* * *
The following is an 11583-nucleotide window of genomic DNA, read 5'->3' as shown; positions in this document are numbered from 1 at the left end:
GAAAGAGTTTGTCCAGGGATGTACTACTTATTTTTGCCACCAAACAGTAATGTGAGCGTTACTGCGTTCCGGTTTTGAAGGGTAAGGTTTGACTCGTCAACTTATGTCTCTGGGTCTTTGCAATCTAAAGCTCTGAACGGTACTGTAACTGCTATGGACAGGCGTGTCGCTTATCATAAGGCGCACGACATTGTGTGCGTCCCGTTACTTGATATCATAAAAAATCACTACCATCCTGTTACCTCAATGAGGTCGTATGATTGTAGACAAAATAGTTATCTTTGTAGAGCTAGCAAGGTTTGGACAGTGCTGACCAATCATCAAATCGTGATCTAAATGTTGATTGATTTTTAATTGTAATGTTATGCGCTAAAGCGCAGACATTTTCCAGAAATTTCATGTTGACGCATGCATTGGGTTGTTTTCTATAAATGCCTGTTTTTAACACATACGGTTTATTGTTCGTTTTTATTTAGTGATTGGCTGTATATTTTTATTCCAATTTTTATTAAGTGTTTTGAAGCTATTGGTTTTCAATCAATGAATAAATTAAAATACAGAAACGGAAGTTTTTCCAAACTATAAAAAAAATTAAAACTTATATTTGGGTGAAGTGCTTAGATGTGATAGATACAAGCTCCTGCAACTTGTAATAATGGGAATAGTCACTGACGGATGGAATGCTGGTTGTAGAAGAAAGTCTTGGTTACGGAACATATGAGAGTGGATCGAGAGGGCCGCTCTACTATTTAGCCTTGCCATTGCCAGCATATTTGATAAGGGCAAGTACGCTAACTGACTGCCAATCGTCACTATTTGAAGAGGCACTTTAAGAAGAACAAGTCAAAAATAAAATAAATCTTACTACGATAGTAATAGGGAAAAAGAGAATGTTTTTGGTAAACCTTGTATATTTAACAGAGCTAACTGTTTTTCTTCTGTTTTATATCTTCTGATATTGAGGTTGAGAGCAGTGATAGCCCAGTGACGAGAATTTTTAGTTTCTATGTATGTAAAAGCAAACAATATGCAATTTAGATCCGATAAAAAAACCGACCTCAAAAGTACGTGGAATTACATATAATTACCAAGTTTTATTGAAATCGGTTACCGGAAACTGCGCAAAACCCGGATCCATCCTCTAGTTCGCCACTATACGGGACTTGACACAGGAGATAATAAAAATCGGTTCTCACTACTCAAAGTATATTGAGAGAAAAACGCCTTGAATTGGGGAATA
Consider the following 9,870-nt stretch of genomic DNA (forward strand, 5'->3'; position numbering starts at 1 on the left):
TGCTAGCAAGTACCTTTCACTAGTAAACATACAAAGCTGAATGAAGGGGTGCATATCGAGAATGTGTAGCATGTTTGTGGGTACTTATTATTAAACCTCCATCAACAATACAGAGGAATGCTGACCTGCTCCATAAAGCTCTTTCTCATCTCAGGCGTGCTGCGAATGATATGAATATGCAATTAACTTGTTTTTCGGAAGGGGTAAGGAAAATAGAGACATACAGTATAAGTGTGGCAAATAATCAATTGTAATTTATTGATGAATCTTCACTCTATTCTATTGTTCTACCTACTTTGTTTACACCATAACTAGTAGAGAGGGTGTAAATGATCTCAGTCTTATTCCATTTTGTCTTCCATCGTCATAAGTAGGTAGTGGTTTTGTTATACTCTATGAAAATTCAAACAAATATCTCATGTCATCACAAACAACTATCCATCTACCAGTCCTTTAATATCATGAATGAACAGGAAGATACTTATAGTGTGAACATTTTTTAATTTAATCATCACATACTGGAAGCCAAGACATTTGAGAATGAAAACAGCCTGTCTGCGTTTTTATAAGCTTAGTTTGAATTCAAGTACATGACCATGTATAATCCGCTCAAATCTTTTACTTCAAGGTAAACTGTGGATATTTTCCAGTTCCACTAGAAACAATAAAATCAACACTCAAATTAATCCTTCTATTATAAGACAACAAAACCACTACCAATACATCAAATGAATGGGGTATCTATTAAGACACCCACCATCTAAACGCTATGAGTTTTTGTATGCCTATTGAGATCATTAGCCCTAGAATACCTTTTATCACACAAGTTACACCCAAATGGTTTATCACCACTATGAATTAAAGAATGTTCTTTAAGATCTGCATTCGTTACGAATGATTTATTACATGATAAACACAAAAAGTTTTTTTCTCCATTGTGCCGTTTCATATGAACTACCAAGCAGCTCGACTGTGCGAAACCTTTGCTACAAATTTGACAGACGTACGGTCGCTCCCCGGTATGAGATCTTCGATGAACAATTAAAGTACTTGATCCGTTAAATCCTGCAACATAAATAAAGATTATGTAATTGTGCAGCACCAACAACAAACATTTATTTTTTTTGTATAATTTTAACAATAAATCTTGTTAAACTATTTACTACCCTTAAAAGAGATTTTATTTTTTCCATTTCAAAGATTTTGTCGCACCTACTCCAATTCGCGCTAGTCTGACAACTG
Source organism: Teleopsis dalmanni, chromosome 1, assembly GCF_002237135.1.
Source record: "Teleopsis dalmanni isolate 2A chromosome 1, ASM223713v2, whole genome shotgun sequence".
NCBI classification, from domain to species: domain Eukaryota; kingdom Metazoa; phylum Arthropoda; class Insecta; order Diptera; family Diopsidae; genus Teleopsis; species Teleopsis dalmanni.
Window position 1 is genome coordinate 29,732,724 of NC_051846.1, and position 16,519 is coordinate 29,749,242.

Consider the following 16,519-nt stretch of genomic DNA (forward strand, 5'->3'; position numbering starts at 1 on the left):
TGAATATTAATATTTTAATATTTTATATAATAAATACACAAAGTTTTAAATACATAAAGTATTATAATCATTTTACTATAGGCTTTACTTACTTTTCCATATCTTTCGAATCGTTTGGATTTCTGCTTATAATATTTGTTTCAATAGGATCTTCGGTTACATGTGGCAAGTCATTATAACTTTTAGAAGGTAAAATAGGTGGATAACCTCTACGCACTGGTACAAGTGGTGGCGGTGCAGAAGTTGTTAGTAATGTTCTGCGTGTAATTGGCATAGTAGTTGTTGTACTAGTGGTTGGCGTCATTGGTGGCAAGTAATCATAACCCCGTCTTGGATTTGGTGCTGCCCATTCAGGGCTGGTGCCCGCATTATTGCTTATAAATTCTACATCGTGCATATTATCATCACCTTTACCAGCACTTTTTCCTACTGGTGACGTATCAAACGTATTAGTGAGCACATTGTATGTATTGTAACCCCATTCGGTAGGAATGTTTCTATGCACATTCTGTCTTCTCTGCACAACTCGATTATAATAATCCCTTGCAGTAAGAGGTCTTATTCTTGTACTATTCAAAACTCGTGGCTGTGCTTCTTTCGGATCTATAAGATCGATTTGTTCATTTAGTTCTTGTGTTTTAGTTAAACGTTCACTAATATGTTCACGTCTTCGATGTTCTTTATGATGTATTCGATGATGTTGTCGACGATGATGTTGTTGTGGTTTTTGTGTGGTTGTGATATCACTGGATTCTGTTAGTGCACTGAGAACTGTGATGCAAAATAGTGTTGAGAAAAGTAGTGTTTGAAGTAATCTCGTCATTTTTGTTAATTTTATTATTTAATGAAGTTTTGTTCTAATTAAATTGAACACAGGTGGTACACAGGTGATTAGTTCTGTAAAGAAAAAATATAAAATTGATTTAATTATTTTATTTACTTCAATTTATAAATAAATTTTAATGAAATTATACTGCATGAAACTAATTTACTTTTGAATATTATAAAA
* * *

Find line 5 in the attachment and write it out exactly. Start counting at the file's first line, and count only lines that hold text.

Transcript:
Source organism: Teleopsis dalmanni, chromosome 1, assembly GCF_002237135.1.